Berkshire Museum Severs Smithsonian Affiliation Over Controversial Deaccession

The backlash over the sale continues.

Faced with a very public dispute over its deaccessioning of 40 artworks to fund the maintenance and renovation of its building, the Berkshire Museum has severed ties with the Smithsonian Institution.

In July, the Berkshire Museum announced plans to consign works by the likes of Norman Rockwell, Frederic Church, Albert Bierstadt, and Alexander Calder to Sotheby’s. The auction is expected to raise at least $50 million to replenish the struggling institution’s coffers.

It has, however, provoked widespread criticism, with the American Alliance of Museums and the Association of Art Museum Directors releasing a joint statement opposing the sell-off: “One of the most fundamental and longstanding principles of the museum field is that a collection is held in the public trust and must not be treated as a disposable financial asset.”

The Berkshire has been a Smithsonian affiliate since 2013. In that capacity, the museum has had access to parts of the institution’s collection, scholars, educational programs and resources, and development opportunities. Linda St. Thomas, a representative of the Smithsonian’s Affiliates Program, told artnet News in an email that it requires all members to abide by professional standards set by the American Alliance of Museums, which states that proceeds from any sale of artworks or artifacts may only be used for acquisitions or maintenance of the collections.

“This withdrawal was a mutually agreed upon decision,” St. Thomas emphasized.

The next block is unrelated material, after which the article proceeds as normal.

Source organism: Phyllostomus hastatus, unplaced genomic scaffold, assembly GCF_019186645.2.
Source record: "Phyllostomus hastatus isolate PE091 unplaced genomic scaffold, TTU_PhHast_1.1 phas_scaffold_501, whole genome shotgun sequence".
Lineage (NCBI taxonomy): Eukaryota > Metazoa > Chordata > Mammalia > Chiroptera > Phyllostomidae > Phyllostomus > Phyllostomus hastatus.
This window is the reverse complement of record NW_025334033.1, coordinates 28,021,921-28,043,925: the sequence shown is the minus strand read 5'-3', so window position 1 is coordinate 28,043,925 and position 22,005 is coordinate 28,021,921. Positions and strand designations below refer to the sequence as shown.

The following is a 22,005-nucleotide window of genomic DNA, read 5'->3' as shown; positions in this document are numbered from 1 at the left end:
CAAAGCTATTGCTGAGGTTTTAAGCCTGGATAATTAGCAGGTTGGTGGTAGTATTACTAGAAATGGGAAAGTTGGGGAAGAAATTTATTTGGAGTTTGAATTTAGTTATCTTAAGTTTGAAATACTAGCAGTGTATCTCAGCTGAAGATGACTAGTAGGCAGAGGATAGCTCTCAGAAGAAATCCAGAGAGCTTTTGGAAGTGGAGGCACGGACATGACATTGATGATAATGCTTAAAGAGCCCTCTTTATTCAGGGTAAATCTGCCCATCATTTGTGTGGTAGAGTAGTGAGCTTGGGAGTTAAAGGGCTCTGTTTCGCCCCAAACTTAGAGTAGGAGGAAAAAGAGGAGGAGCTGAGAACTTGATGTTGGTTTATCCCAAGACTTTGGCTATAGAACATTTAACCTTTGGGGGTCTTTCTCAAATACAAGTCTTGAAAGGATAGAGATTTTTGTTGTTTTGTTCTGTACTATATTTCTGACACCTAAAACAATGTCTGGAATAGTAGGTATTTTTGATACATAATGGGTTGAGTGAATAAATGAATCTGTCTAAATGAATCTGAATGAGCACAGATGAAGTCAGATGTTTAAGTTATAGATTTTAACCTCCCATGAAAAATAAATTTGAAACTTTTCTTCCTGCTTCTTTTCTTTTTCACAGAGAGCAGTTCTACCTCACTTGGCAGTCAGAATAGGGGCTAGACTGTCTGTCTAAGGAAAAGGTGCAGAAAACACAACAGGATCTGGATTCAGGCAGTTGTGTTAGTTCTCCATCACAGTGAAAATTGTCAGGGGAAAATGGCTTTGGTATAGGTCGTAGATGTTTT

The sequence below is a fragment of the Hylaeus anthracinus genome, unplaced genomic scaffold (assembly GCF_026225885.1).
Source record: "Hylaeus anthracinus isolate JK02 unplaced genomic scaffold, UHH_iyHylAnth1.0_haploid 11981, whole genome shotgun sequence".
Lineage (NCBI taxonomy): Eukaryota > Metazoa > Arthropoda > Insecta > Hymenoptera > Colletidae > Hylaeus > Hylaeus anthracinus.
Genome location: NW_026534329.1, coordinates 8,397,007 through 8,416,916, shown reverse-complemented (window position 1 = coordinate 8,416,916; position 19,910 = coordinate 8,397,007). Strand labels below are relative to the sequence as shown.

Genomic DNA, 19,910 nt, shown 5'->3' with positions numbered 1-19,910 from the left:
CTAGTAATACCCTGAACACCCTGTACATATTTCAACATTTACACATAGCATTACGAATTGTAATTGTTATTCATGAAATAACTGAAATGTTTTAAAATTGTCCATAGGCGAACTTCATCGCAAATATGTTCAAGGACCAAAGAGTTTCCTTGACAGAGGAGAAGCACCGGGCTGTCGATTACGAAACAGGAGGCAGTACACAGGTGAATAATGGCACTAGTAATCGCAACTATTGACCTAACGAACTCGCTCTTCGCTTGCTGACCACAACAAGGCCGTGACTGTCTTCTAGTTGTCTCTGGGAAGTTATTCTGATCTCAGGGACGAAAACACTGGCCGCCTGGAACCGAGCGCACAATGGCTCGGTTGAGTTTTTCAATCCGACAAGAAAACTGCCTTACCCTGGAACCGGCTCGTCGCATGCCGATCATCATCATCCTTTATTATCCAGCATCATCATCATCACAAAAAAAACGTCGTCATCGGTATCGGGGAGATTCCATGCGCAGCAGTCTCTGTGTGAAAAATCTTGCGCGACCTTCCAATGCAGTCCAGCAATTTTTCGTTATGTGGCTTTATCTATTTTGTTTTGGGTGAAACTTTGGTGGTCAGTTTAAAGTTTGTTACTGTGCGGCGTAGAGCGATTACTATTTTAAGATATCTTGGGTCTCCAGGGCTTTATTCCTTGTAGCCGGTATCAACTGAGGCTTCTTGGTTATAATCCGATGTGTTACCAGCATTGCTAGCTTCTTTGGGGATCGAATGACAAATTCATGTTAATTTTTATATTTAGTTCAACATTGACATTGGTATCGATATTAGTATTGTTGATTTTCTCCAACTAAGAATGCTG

The Smithsonian’s Affiliates Program confirmed that it recently received a letter from the Berkshire Museum withdrawing its membership. It has refunded the museum’s annual $3,000 membership fee, officially ending its affiliate status effective August 31.

In a statement to the Berkshire Eagle, which first reported the news, the Berkshire Museum’s executive director Van Shields was unapologetic:

Out of respect for the good relationship we have with the Smithsonian, I initiated a conversation with Smithsonian Affiliations about voluntarily withdrawing our affiliate status because we knew the decision to deaccession art to fund an endowment would not be in compliance with the American Alliance of Museum’s guidelines for the use of proceeds. We subsequently had thoughtful conversations with our partners at the Smithsonian about the decision the Board of Trustees took to fund the New Vision, ensuring the relevance and longevity of the Berkshire Museum for another hundred years.

The Berkshire Museum’s deaccessioning plans are also currently under review by the Massachusetts Attorney General.

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